But does the NCA apply to your particular debt? In most cases, yes. In a nutshell (there are some “ifs” and “buts” here so ask your lawyer for specific advice) the NCA applies to most personal loans, home loans, overdrafts, credit card debt, asset finance agreements, lease agreements and so on. It covers consumers who are individuals and some – not all – “juristic persons” (companies and the like – take advice for details).

Which brings us to the High Court…

Nevertheless at least one bank (which is unlikely to be alone in this practice) has continued until now to apply common law set-off without consent, in other words they would take money from a customer’s account to cover the customer’s debt on a separate credit agreement. The bank argued that the NCA’s set-off restrictions did not apply on its interpretation of the NCA, in its circumstances and to its credit agreements. Importantly, its agreements omitted any mention of set-off (where an agreement does mention set-off, there is no argument – the NCA restrictions definitely apply).

Having received complaints from consumers to this effect, the National Credit Regulator asked the High Court to interpret the NCA’s provisions and to rule on the legality of the bank’s practice.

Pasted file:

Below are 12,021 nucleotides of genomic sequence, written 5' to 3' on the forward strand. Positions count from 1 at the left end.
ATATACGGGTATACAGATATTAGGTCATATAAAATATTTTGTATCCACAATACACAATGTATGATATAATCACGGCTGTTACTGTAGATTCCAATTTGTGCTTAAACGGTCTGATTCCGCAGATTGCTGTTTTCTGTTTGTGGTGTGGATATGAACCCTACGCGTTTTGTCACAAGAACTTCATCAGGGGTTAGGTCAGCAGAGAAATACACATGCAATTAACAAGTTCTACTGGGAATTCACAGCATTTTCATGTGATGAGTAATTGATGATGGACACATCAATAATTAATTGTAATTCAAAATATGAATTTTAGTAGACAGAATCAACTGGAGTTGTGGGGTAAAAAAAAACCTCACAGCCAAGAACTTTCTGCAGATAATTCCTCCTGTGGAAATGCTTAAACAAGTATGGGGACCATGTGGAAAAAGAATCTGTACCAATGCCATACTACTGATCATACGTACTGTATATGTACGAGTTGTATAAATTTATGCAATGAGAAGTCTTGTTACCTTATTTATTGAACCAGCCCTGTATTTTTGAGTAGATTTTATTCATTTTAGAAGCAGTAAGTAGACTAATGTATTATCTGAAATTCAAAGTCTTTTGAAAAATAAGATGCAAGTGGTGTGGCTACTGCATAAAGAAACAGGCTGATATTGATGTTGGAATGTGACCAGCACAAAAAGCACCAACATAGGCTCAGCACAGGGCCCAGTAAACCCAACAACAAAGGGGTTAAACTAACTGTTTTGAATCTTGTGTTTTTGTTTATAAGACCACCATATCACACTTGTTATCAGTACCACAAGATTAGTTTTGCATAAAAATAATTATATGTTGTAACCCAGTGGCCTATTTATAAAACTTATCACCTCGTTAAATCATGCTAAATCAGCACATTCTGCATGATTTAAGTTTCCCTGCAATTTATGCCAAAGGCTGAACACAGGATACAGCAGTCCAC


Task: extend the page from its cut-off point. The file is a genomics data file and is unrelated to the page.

The High Court’s decision

Common law set-off without your consent as above cannot happen if the NCA applies to your credit agreement.

In a nutshell – you have the choice! Banks and other credit-lenders must ask you before taking money from one account to cover your debts in another.

For professional legal advice, contact Goldberg & de Villiers Inc on 041 5019800

Credit: LawDotNews


What you need to keep in mind!

The Road Accident Fund (RAF) compensates for losses suffered due to bodily injuries or death as a result of a road accident.

Anybody who suffered any injury or financial loss as a result of a road accident and caused by the negligence of someone else may have a claim.

Dependants of a deceased victim may also lodge claims for loss of support and recovery of funeral expenses.

When a claimant is a minor and or a person incapable of conducting his or her affairs, the parent, legal guardian or curator will lodge a claim on the victim’s behalf.

You can claim directly from the Road Accident Fund (RAF), but if you do it yourself this is what you need to keep in mind about so-called “direct claims”: